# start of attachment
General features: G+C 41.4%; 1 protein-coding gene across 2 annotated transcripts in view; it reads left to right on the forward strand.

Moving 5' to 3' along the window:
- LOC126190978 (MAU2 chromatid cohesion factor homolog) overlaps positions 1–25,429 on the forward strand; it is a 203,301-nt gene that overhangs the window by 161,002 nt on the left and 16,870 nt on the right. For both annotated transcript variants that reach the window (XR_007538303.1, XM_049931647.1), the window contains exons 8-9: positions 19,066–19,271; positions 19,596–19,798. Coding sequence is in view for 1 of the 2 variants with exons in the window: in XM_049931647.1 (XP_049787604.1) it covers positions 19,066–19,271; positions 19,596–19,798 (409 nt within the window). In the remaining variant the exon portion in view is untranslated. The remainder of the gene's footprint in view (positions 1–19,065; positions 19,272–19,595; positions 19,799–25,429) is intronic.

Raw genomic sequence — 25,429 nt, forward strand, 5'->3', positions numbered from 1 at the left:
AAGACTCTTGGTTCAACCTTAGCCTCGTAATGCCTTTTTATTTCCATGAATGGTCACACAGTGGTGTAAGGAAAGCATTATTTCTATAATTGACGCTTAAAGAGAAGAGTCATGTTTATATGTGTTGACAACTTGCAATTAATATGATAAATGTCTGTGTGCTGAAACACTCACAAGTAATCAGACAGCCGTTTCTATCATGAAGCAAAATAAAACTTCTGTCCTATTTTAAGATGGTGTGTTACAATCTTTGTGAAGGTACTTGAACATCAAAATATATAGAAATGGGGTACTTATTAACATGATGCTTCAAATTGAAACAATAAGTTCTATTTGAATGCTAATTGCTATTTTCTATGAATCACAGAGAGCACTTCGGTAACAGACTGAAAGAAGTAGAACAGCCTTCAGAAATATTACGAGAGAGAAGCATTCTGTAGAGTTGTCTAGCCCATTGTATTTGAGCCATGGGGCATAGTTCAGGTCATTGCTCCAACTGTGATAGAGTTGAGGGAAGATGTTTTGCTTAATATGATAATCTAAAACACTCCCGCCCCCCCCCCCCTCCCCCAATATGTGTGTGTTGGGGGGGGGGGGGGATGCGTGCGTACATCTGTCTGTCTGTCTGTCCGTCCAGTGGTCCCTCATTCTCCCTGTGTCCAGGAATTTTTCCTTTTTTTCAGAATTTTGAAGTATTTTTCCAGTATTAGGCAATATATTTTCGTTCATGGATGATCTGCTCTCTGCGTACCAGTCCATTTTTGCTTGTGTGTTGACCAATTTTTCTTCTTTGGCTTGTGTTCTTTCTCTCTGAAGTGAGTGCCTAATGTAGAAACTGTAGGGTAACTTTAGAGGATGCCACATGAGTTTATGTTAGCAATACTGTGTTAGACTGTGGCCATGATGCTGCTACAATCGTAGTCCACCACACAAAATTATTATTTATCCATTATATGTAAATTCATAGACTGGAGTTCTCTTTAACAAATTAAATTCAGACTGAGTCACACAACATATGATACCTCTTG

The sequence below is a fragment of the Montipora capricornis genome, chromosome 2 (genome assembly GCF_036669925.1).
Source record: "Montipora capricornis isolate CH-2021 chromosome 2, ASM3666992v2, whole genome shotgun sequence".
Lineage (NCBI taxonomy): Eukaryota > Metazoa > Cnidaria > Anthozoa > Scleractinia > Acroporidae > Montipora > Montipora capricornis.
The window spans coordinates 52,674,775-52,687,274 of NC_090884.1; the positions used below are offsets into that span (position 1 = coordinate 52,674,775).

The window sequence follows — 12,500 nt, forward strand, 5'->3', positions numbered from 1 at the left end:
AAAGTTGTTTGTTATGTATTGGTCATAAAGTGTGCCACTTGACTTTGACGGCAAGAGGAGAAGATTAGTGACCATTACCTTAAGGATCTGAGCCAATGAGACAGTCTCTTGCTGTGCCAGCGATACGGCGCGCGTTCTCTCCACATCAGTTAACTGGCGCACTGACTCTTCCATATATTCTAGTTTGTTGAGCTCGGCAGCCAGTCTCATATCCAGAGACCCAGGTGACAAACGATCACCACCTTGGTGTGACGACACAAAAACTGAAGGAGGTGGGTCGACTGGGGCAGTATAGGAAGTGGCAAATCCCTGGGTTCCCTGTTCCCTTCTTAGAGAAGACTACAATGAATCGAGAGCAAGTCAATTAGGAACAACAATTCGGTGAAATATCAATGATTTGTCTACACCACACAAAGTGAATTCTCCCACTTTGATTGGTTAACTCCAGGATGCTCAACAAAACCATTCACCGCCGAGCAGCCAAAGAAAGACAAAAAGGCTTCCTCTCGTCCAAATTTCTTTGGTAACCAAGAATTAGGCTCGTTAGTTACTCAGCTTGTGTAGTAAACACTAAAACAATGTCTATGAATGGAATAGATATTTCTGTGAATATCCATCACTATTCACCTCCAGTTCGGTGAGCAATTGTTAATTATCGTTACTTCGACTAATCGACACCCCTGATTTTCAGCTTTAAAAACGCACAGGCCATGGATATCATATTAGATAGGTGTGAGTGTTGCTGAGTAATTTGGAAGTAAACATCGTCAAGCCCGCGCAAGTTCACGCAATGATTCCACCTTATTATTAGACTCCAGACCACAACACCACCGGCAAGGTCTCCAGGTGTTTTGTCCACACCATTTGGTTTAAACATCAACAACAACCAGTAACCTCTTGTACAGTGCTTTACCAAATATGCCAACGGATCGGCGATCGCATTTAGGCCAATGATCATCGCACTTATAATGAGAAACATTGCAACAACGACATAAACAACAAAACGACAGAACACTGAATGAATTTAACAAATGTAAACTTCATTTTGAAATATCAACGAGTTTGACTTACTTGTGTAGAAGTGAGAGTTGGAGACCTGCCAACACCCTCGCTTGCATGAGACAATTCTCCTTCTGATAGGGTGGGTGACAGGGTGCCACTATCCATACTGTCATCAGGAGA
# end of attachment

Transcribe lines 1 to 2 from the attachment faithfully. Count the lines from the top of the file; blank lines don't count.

General features: G+C 41.4%; 1 protein-coding gene across 2 annotated transcripts in view; it reads left to right on the forward strand.

Moving 5' to 3' along the window: